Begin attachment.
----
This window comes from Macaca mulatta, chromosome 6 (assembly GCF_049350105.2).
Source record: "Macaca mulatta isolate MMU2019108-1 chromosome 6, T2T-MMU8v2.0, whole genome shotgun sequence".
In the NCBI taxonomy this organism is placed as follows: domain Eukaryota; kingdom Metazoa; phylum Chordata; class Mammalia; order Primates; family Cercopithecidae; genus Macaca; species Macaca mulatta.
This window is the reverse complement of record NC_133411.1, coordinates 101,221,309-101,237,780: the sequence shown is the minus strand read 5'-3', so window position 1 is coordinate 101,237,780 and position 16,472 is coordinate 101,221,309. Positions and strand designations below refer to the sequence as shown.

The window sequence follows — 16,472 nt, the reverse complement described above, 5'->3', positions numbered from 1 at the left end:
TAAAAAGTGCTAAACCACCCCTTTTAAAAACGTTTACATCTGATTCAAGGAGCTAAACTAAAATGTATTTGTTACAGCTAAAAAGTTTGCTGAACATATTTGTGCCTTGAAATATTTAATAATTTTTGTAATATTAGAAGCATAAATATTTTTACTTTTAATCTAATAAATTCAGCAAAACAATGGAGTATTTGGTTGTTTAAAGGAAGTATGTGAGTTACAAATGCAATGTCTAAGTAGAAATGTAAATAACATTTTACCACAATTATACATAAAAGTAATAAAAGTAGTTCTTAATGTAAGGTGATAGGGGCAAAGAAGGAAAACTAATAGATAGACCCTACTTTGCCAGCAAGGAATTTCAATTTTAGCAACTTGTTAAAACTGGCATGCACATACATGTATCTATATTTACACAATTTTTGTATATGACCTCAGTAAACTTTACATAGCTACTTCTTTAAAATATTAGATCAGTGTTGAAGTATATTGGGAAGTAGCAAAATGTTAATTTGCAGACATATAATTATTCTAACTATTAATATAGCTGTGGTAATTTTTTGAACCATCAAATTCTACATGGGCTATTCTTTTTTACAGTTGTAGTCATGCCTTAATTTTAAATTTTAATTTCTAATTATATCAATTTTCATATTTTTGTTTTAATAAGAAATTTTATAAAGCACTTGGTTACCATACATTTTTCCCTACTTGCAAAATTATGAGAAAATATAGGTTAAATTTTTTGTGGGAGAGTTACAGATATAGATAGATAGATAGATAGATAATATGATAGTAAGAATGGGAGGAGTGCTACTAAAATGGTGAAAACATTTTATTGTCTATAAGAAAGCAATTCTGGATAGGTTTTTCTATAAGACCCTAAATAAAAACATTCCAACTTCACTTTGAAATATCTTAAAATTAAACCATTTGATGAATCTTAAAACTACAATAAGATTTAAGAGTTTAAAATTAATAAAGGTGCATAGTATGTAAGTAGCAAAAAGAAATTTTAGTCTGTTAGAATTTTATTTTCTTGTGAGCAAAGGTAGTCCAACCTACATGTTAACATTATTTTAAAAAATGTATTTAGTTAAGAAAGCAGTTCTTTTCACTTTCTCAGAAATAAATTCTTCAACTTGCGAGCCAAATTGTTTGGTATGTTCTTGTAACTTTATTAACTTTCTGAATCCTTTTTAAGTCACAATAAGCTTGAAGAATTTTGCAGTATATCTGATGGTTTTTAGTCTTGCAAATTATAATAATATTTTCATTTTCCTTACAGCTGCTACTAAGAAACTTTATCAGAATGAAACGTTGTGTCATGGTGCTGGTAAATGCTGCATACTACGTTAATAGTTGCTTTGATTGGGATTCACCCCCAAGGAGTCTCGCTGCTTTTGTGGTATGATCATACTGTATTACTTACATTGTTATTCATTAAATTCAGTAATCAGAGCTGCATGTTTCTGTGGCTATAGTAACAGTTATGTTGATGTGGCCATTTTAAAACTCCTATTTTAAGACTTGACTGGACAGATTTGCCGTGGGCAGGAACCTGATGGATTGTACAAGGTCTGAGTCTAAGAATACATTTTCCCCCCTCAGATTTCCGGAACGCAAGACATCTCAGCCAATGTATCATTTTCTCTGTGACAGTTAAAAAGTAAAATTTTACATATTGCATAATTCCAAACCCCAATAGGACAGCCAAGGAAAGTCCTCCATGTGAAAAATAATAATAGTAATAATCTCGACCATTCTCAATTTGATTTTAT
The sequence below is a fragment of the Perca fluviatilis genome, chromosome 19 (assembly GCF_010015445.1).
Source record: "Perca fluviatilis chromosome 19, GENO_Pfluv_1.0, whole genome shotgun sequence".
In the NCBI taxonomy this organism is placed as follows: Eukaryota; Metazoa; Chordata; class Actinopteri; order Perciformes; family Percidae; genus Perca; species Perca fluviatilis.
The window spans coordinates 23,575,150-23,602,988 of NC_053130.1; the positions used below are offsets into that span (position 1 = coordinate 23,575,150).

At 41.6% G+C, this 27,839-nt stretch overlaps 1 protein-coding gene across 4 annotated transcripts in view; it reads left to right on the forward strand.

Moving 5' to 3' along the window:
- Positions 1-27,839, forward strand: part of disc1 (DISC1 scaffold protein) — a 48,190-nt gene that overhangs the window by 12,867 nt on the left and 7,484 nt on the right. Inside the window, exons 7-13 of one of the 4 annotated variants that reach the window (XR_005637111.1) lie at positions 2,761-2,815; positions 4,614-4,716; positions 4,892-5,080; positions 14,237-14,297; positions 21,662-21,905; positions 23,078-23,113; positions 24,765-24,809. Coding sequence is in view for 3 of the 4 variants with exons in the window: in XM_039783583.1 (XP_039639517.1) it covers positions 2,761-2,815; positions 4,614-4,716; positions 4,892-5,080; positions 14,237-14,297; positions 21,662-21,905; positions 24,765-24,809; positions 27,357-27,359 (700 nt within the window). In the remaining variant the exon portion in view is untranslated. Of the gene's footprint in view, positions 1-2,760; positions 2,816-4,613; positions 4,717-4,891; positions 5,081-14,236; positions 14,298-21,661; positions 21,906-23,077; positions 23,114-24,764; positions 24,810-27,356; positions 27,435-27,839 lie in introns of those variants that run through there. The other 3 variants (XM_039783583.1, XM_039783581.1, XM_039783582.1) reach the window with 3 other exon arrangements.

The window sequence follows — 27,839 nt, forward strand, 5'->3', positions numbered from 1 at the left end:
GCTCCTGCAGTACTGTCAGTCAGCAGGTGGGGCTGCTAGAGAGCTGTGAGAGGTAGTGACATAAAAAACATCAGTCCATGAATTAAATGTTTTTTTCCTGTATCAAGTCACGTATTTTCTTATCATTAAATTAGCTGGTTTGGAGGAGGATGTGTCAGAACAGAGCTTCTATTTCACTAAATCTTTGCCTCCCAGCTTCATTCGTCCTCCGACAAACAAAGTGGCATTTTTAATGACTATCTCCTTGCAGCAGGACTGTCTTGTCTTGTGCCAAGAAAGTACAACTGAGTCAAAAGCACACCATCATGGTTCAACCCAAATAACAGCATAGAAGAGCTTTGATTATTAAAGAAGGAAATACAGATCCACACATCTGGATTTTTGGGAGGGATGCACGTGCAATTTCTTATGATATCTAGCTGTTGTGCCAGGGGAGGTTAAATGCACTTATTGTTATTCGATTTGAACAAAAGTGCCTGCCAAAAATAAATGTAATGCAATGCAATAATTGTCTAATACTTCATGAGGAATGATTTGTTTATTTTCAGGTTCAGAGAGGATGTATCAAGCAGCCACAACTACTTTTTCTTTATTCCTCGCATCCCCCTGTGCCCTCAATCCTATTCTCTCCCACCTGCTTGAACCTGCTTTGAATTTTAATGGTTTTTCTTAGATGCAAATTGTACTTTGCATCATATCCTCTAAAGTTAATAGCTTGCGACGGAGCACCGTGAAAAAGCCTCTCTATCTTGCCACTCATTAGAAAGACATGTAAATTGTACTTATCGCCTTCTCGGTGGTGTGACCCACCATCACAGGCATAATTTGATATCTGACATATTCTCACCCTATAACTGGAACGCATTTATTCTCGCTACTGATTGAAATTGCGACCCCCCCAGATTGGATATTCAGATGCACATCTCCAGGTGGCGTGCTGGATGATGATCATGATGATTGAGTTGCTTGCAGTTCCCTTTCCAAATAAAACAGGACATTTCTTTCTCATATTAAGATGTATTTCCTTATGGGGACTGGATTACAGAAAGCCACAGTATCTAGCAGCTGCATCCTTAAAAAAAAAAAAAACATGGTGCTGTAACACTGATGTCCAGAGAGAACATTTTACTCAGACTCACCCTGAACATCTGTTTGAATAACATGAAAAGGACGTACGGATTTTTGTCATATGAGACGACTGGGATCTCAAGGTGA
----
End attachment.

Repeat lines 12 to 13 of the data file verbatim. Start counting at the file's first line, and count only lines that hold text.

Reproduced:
Moving 5' to 3' along the window:
- Positions 1-27,839, forward strand: part of disc1 (DISC1 scaffold protein) — a 48,190-nt gene that overhangs the window by 12,867 nt on the left and 7,484 nt on the right. Inside the window, exons 7-13 of one of the 4 annotated variants that reach the window (XR_005637111.1) lie at positions 2,761-2,815; positions 4,614-4,716; positions 4,892-5,080; positions 14,237-14,297; positions 21,662-21,905; positions 23,078-23,113; positions 24,765-24,809. Coding sequence is in view for 3 of the 4 variants with exons in the window: in XM_039783583.1 (XP_039639517.1) it covers positions 2,761-2,815; positions 4,614-4,716; positions 4,892-5,080; positions 14,237-14,297; positions 21,662-21,905; positions 24,765-24,809; positions 27,357-27,359 (700 nt within the window). In the remaining variant the exon portion in view is untranslated. Of the gene's footprint in view, positions 1-2,760; positions 2,816-4,613; positions 4,717-4,891; positions 5,081-14,236; positions 14,298-21,661; positions 21,906-23,077; positions 23,114-24,764; positions 24,810-27,356; positions 27,435-27,839 lie in introns of those variants that run through there. The other 3 variants (XM_039783583.1, XM_039783581.1, XM_039783582.1) reach the window with 3 other exon arrangements.